Jens Rohde while campaigning to hbe mayor of Viborg. Photo: Henning Bagger/Scanpix 2013
“Denmark is currently experiencing a norm and value shift that I find deeply worrying,” Jens Rohde of the Venstre party wrote on the website of daily Politiken, where he announced he was joining the centrist Danish Social
The EU parliamentarian said he had based his decision on Venstre's increasingly draconian policies to limit the number of asylum seekers, and growing EU scepticism within the party.
“Now it has also become acceptable to … instruct the police to arbitrarily take people's last valuables and their last bit of dignity away from them,” Rohde said.
The minority Venstre government relies on the backing in parliament of the anti-immigration Danish People's Party.
On Friday the Danish government defended a bill that would allow police to search asylum-seekers' luggage for valuables and cash to help pay for their stay, plans that have prompted international outrage and drawn comparisons to Nazi Germany.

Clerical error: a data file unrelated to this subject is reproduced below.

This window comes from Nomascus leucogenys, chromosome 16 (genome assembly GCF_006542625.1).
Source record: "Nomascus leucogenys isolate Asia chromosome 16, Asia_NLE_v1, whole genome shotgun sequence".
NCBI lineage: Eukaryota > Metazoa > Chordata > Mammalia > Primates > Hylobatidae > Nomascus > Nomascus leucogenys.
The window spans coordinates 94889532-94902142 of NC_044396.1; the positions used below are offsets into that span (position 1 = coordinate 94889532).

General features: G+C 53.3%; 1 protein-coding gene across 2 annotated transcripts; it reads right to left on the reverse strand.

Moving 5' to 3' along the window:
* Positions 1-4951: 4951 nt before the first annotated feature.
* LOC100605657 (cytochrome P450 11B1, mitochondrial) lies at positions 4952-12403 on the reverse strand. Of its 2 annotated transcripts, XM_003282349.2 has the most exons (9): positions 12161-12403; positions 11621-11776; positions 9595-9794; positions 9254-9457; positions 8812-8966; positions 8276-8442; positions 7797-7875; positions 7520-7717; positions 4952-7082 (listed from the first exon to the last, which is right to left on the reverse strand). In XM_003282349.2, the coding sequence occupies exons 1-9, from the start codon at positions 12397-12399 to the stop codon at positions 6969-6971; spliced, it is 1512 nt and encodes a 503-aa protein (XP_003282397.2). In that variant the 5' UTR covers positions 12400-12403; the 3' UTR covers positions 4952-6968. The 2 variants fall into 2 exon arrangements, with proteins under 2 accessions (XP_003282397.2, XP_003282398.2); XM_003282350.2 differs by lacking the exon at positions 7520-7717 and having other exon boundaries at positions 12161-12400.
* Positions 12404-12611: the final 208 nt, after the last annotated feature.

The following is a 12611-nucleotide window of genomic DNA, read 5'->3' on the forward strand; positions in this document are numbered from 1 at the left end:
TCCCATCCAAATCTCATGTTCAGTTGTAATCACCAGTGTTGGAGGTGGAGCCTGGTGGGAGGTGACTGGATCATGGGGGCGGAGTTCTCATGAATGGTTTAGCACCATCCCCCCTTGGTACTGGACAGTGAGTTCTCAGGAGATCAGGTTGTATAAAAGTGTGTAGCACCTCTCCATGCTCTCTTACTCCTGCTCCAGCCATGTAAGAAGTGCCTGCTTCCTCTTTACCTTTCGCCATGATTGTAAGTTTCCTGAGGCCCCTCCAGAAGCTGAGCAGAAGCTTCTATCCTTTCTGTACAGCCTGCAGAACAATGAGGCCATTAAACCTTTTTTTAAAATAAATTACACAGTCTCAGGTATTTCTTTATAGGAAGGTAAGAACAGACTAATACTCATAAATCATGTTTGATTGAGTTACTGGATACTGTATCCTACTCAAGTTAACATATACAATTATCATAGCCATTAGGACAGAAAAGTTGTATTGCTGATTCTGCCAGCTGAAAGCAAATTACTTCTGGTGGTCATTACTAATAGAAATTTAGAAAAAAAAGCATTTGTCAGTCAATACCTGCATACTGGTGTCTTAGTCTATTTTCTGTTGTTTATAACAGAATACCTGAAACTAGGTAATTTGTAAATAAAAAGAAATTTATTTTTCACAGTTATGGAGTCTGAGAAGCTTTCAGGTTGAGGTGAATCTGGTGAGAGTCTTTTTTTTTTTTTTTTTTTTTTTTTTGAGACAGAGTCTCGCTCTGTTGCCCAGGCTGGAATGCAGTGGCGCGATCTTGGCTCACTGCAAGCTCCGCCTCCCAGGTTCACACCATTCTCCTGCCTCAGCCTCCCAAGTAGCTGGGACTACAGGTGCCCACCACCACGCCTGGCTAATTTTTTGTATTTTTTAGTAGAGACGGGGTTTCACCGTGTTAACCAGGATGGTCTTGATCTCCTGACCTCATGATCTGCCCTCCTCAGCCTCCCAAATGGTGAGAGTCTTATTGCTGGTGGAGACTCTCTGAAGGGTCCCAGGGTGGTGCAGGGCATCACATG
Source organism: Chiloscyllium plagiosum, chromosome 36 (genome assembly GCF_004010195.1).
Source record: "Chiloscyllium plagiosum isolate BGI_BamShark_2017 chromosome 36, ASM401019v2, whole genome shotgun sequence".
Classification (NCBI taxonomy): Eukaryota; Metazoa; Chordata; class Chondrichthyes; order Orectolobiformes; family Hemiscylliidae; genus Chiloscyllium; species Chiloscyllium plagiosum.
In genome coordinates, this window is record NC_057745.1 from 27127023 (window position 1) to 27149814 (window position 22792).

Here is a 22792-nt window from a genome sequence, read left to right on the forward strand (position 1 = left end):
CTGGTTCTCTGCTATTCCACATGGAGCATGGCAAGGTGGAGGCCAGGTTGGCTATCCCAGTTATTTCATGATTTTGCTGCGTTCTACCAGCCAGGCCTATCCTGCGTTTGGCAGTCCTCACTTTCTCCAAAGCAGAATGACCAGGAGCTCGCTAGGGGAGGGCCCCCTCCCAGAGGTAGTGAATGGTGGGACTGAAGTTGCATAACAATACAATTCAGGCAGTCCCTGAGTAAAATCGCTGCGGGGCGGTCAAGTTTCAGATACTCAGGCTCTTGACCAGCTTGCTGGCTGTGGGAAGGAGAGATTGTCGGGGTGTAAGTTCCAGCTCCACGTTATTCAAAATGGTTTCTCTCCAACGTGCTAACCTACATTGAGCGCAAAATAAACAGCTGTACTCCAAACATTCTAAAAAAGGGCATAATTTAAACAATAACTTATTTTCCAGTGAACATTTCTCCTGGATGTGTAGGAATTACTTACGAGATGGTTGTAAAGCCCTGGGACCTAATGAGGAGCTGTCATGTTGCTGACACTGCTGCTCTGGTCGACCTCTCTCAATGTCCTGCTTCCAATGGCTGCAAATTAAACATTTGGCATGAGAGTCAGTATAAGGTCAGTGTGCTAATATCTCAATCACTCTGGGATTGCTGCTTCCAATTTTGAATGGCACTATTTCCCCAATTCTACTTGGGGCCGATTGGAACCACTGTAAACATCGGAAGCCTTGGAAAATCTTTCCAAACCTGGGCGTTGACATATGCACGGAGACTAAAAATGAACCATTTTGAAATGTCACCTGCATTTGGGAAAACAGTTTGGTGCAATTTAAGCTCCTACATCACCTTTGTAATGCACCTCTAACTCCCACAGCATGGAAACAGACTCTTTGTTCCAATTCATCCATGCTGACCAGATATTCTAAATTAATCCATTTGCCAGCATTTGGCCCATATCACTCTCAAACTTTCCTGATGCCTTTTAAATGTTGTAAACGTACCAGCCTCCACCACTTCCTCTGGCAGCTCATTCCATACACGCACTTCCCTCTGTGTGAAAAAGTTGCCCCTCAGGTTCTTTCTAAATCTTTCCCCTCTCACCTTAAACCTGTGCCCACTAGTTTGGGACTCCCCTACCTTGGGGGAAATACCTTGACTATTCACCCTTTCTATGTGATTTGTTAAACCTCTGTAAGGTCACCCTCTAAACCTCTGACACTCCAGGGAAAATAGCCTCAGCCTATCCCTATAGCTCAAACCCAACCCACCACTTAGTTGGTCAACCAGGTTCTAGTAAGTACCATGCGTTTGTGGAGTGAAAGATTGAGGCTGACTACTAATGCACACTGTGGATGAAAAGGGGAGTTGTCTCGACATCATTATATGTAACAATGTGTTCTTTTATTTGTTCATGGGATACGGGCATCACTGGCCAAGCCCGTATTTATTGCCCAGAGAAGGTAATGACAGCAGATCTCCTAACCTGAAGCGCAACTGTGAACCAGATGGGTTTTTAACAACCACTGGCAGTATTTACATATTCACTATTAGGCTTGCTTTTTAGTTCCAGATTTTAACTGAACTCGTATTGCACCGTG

Items of personal significance, such as wedding rings, as well as mobile phones will be exempt while cash amounts over 3,000 kroner ($437, 402 euros) will be confiscated under the proposal.
It is the latest in a string of moves by Copenhagen to avoid the kind of refugee influx seen in neighbouring Sweden, where around 150,000 people had applied for asylum this year by the end of November compared to just 18,000 in Denmark.
Other measures have included shortening residence permits, delaying family reunifications and placing adverts in Lebanese newspapers to deter migrants.
Earlier this month, Danes voted in a referendum to reject a government proposal on adopting the EU's justice rules, amid concerns over handing more power to Brussels.
Prime Minister Lars Løkke Rasmussen campaigned for the 'Yes' side but has since struck a slightly more critical tone on some aspects of Denmark's EU membership.